Sooner or later at every TIFF, it happens. After a string of good-to-great movies, and just when I start to think maybe I’ve lucked out and chosen nothing but winning films, my streak comes to an end – sometimes abruptly (i.e., I get up and walk right out of the theater halfway through the screening because I’m thatdisappointed), sometimes much more gradually (i.e., as the film unspools, I begin to realize that I am enjoying it less and less with each passing minute).
And, at TIFF 2012, that kind of moment happened yesterday. Twice.
I had been really looking forward to Lore (5/8), and it was getting fantastic pre-fest buzz. A few days ago, it had also been announced as Australia’s official entry for the best foreign-language film category at the next Academy Awards. And, as a result, maybe my expectations were too high. After all, I’d walked out of director Cate Shortland’s last TIFF entry, Somersault, several years ago, so perhaps I should have tempered my hopes a smidge before walking into the Ryerson for the screening.
To be fair, there’s a lot about Lore that’s great. The story is set in Germany in 1945, just after the Allied victory, and centers on its teenaged heroine (Saskia Rosendahl, in a breathtaking debut) – who’s the daughter of an SS officer and whose entire world literally comes crumbling down around her as the war ends. When her parents are sent to prison, Lore and her young siblings head out on foot across the country in the hopes of finding refuge with their grandmother in Hamburg. Along the way, the staunchly-loyal-to-Hitler-but-entirely-sheltered-to-the-realities-of-Naziism Lore begins to discover the truth about the war, her father and what life will be like moving forward. And, when she and her brothers and sister encounter a young man named Thomas (Kai Malina), she’s forced to confront head-on what she believes.
The acting is top-notch, the story compelling and, for the first 2/3 of the film, I was riveted. And then, suddenly, in its final third, the entire movie completely unravels. One moment, characters are on a train being asked for papers... the next, they’re sitting on a huge, deserted beach in the middle of nowhere, without any hint of how or why they arrived there. And it just went downhill from there, with a conclusion that doesn’t feel as much like an “ending” as it does a cessation of the storytelling. As the film began to wind down, I felt confused and dissatisfied, and with many more questions than answers. As much as I’d wanted to love Lore, I left the theater feeling a little cheated by the lack of clarity and resolution in its final act.
Unfortunately, things didn’t improve at my second screening of the day, director Chen Kaige’s Caught in the Web (4/8), which I stuck through to the end even though I wanted to leave multiple times. I’d very much enjoyed this director’s work in the past, so I kept hoping the film would come together, tighten up and start, you know, getting good. But it didn’t.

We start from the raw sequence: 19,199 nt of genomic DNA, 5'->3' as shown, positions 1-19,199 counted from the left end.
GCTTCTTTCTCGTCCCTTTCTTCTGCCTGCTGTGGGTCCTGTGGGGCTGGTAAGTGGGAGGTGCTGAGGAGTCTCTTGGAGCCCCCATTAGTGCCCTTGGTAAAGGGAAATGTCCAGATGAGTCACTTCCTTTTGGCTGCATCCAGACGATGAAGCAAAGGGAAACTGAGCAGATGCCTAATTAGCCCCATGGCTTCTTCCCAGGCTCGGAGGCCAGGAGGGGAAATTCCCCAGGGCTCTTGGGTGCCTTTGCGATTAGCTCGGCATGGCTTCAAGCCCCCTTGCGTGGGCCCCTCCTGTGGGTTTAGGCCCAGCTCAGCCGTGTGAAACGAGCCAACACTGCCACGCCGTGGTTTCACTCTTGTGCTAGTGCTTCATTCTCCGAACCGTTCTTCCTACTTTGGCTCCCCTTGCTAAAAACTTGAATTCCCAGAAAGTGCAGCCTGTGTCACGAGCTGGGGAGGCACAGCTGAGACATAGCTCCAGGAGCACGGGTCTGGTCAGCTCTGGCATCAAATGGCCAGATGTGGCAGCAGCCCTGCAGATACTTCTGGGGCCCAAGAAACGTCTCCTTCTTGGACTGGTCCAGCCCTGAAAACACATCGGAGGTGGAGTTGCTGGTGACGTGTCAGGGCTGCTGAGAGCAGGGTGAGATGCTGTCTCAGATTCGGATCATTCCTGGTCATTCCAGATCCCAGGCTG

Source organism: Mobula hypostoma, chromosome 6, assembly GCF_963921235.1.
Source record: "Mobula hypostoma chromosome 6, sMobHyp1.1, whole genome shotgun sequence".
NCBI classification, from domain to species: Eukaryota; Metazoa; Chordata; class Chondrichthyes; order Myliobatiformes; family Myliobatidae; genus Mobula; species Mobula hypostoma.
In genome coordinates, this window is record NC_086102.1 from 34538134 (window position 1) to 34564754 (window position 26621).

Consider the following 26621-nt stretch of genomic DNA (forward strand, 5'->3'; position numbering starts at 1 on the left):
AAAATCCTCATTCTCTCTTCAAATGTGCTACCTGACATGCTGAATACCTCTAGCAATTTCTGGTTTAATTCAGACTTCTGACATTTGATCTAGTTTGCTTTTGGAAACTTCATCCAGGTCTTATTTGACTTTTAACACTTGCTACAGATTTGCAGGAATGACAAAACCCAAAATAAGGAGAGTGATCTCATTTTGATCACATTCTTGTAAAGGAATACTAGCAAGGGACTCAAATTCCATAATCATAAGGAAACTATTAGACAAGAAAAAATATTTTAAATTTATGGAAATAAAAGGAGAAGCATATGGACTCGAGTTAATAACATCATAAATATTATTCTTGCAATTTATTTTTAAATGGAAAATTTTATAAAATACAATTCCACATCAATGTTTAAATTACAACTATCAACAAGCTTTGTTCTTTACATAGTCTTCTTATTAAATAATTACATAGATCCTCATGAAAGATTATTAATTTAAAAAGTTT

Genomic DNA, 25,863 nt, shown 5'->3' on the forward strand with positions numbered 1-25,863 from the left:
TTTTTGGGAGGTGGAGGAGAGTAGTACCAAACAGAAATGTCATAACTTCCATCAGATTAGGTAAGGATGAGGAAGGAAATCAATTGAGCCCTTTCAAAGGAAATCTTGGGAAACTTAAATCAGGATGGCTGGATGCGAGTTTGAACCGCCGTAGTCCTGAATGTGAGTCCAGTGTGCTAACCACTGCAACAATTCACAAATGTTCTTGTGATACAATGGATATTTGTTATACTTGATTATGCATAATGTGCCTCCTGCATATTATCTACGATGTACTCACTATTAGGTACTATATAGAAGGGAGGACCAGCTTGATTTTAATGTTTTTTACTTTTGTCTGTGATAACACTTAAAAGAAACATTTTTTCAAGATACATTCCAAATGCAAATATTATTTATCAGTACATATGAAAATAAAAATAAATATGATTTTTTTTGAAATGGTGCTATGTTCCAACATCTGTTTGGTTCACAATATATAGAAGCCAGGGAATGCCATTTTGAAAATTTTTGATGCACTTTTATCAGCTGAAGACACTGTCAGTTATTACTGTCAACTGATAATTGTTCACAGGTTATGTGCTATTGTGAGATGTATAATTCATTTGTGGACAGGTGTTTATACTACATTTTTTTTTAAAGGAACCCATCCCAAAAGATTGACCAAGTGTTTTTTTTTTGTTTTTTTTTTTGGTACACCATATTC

Set in modern-day China, and tackling the issue of the consequences of technology’s omnipresence, the film revolves around a viral video of a young woman on a city bus as she seemingly refuses to give up her seat to an elderly man. But, as with life, there’s more to the story than what you see. Too bad that doesn’t stop a determined news producer, the angry wife of the bus girl’s boss and the general public at large from latching onto the video and virulently condemning its initially anonymous subject all over the internet.
As the consequences begin to multiply, and interest in the video reaches a fever pitch, our ailing heroine retreats further and further, seeking protection by, of all people, the news producer’s boyfriend. The title of this movie is oddly fitting, given the labyrinthian plot and the various threads ensnaring all its characters... but the whole thing just felt really sloppy, loose and poorly acted. I found all the characters unlikable in some way, and was surprised that so many of the women onscreen were portrayed as either naive, nasty or negative, while the male characters were heroic, compassionate and sensible. I was not engaged in the proceedings and kept waiting for some kind of revelatory moment that would tie everything together in a way that would redeem all that came before... but that moment never arrived.
As an aside, WTF is up with the Elgin theater’s segregated ticket-holders lines??? Much to my shock and dismay, I discovered yesterday that there’s a new practice in place there this year: one line for regular ticket holders, and one line for anyone with a VISA Gold, Platinum or Infinite card... with the latter line being let in to the theater first. Now, I get it – VISA is sponsoring that venue and they want to recognize their elite cardholders by offering them this perk. Fine. But shouldn’t they be letting the rest of us know about this new policy before we buy a ticket? Had I known, I guarantee you I wouldn’t have bothered with any films at this theater.
As it was, I arrived at the Elgin one hour before my screening, so I was maybe the 80th person in line. Hooray! And then I saw the second line, and watched that line grow and grow and grow, eventually rendering me somewhere around the 400th person in line. What’s the point of getting there early if several hundred people will be allowed to cut in front of you because they have a better VISA card? How is that fair if we’re not informed ahead of time so we can judge for ourselves whether it’s worth the hassle? Sorry, Elgin, but I won’t be patronizing you in the future if this policy sticks. And boo on TIFF for implementing it in the first place.